State v. Savage (Kansas 2019)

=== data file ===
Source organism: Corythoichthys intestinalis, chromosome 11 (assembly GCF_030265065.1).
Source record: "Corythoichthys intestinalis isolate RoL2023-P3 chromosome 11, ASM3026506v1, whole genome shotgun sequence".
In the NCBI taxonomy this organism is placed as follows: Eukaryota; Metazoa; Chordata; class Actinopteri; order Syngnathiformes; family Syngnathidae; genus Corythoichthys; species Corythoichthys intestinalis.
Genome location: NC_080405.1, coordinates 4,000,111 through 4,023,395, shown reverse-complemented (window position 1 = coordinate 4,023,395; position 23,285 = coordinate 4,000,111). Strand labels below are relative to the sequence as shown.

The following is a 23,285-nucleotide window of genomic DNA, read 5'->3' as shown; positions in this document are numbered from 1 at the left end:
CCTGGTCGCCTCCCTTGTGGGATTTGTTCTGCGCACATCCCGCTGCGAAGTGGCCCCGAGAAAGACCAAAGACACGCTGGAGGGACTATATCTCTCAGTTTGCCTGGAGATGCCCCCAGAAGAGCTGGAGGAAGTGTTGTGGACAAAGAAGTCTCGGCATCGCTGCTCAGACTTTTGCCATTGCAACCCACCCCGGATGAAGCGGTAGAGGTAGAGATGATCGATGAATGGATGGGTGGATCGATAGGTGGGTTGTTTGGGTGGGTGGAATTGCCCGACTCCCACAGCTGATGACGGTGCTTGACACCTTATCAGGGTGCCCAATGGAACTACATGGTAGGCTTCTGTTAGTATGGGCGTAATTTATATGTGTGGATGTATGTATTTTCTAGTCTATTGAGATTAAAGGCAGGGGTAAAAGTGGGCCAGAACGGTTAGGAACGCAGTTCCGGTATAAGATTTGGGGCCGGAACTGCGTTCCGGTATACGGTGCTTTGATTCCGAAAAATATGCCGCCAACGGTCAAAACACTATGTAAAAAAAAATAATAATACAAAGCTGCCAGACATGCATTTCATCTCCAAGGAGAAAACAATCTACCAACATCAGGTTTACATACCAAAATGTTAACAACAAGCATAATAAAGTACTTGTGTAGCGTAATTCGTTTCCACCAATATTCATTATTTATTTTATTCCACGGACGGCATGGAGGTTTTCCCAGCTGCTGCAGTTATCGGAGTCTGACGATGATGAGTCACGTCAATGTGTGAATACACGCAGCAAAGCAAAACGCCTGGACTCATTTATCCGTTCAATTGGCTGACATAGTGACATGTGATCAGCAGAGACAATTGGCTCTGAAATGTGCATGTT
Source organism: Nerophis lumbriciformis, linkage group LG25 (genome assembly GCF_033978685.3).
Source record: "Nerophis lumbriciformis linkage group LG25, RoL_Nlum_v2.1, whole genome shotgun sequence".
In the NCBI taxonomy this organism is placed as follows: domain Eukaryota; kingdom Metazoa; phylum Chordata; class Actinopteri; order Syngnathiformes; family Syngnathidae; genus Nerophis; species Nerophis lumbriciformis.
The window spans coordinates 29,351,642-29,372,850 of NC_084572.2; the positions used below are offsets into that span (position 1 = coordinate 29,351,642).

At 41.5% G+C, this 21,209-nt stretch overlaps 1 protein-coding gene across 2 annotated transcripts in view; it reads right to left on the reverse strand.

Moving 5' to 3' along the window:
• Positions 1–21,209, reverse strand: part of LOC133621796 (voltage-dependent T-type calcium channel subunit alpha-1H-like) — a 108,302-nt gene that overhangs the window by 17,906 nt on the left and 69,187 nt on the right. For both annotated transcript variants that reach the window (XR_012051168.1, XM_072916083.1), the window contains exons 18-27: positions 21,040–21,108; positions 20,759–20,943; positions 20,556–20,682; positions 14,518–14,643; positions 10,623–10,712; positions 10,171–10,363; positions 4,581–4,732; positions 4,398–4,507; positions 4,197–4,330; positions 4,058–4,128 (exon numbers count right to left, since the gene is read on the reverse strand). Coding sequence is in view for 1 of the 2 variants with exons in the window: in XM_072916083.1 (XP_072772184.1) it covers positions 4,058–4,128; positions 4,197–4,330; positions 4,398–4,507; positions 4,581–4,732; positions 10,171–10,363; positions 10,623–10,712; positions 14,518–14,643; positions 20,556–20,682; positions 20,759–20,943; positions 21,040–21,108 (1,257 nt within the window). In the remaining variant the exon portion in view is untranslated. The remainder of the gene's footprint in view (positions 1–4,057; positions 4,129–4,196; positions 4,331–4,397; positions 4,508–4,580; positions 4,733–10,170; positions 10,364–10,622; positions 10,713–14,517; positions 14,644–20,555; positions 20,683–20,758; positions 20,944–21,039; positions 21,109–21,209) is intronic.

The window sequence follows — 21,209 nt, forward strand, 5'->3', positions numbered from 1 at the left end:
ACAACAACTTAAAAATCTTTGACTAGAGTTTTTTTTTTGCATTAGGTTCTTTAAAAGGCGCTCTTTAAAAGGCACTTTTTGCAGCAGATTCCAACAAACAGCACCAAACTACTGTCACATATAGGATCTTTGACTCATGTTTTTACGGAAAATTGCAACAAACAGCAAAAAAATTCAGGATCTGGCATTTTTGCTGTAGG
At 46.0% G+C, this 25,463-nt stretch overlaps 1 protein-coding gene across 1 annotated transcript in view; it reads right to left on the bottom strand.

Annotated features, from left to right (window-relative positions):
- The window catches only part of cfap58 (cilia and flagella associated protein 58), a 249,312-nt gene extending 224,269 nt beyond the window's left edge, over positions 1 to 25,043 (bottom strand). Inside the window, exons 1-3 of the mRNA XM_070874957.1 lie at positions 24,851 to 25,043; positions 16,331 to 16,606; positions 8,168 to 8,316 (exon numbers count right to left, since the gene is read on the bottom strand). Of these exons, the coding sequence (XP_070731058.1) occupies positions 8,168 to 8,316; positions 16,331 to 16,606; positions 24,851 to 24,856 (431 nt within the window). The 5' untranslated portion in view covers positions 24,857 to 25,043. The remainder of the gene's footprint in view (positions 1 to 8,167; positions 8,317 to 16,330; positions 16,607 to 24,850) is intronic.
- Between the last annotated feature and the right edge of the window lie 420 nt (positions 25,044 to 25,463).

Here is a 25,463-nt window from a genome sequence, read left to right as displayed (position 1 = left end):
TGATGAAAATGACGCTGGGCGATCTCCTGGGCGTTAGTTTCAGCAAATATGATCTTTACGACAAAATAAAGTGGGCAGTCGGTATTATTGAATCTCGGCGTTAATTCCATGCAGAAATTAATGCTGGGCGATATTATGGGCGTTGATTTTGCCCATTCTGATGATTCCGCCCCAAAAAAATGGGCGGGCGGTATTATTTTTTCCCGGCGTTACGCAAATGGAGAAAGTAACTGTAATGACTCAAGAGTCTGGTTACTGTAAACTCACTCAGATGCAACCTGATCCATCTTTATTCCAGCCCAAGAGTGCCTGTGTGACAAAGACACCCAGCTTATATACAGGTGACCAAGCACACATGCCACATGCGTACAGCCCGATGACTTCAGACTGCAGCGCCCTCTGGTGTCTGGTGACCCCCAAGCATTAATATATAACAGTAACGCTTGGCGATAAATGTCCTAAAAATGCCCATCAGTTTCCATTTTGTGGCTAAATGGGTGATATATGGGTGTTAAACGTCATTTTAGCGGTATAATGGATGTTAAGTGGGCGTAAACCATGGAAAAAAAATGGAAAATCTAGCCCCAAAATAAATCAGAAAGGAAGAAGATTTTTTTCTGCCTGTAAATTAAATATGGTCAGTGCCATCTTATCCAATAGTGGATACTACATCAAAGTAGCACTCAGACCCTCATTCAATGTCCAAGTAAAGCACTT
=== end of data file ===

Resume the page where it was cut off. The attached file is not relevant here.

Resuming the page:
Once a probation violation is proved, a court has discretion to impose the underlying sentence or modify the terms and conditions. Probation for a defendant convicted of criminal nonpayment of child support can be extended for as long as the child support restitution amount has not been fully paid. In 2000, the defendant pled guilty to criminal nonpayment of child support. His sentence was stayed, provided that he pay child support. Eventually, the stay was revoked, and he was placed on probation. The probation terms included paying current support and arrears. Over the years, the father would stop making payments, and the state would file to revoke his probation. At the most recent hearing in 2017, the defendant argued his probation should be dismissed based on the payments he had made and the fact his son was now over 18. The court disagreed and extended it another 24 months. The defendant appealed. The court of appeals upheld the extension. It found that the district court has discretion to release or modify probation terms once a violation has been proved. The father didn’t contest the violation, only the extension. The court of appealed found the extension reasonable in light of the facts of this case.